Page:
by Mahmood Hakamian
This is the last piece in a series about the People's Mojahedin Organization of Iran (PMOI/MEK) and the 1979 Iranian Revolution.
Our previous piece ended with the mullah’s launching violent attacks on the MEK via Ruhollah Khomeini’s terrorist gangs (i.e. Hezbollah) in order to intimidate the MEK into dropping out of the 1980 election. The MEK refused to bow out or to join the mullahs in abusing their power, believing that the democratic system would be allowed to work fairly.
Let’s see what happened next.
Were the MEK likely to win in the elections?
When the mullahs finally began organising an election in January 1980- a year after the Revolution- the MEK were very popular with the people of Iran. The MEK had spent the year rebuilding and reorganising, as all but one of the previous leadership had been executed under the Shah.
Now, the MEK, under the leadership of Massoud Rajavi, had offices and branches in over 250 cities in Iran and their newspaper, the Mojahed, had a daily circulation of almost 600,000 (the largest in Iran).
So when Massoud Rajavi announced he was running for President, he enjoyed widespread public support-even from members and candidates of other political parties- and was expected to do very well with marginalised communities, like religious and ethnic minorities (i.e. Kurds, Sunnis, Christians, Jews), women, students, young people, and secular groups.
How did the mullahs react to that?
Well, the mullahs decided that they didn’t want to risk going up against Massoud Rajavi as they would likely lose.
Instead, Supreme Leader Ruhollah Khomeini disqualified Massoud Rajavi’s candidacy just one week before the elections, giving the reason that Massoud Rajavi had not voted for Iran’s new constitution that created an authoritarian theocracy.
The MEK was undeterred in its fight for freedom and democracy and vowed to continue its political campaign within the framework of the new legal system.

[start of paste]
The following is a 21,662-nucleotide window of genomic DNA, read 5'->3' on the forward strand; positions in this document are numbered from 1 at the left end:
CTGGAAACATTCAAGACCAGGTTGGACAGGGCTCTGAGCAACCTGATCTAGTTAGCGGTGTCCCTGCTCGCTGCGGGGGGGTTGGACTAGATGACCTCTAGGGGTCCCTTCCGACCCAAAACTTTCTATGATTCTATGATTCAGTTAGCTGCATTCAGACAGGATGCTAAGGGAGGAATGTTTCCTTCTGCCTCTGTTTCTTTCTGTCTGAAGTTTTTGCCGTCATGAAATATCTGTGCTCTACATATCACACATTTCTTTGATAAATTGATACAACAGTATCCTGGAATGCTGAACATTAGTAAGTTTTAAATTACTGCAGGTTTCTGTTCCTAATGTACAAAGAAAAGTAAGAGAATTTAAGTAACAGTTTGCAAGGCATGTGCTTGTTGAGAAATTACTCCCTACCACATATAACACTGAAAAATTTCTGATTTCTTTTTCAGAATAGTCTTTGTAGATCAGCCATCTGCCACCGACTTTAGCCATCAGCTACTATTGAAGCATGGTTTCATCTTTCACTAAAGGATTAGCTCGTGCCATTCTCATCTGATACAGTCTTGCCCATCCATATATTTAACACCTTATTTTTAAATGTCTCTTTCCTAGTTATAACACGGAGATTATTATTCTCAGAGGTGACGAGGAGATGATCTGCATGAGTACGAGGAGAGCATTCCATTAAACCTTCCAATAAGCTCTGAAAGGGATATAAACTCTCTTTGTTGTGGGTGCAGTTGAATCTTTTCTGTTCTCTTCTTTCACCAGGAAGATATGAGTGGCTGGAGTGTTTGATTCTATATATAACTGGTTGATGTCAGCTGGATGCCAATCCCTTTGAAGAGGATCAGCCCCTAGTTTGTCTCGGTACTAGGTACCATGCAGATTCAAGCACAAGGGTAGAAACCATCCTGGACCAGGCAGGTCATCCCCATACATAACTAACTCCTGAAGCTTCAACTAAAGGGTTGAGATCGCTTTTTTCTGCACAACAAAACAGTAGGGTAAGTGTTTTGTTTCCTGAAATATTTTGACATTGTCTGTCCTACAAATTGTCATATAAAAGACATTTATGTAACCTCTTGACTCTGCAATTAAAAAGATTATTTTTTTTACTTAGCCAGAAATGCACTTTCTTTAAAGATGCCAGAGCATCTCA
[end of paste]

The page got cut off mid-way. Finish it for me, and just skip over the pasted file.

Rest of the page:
So, the Regime hit back in the only way it knows how: violence and suppression.
Over the course of the election race, the mullahs increased the pressure on the MEK, hoping that they would drop out. Here is just a small sample of what the mullahs did:
• banned the MEK from appearing at universities
• travelled across Iran to openly criticise the MEK
• prevented the MEK from being featured in election coverage
• seized and burnt 60,000 copies of the MEK’s newspaper
• had Hezbollah attack the MEK’s buildings and meetings in many cities- some 700 MEK members were injured in an attack in Qaemshahr, while 400 more were injured in Mashad
In spite of all this, the MEK was still a viable threat to the Iranian Regime in the elections, so the mullahs rigged the vote tallies and transferred all votes for MEK candidates to the Islamic Republican Party (IRP) candidate so that they could prevent any MEK member from taking a seat in Parliament.
They also handed out IRP leaflets at polling stations, stopped likely MEK voters from casting a ballot, and even had Islamic militants fraudulently fill out the ballots themselves.
What di the MEK do?
Once the MEK found out about this, they denounced the elections and submitted evidence for review. The Iranian people protested in the streets and the Regime eventually set up an investigation into the fraud, but nothing ever came of it.
The Regime did not investigate and no one was ever found guilty. It was the first of many instances that proved that you should not trust the Iranian Regime to investigate themselves. They will not investigate because they don’t want to and this will never change o long as the Regime is in charge.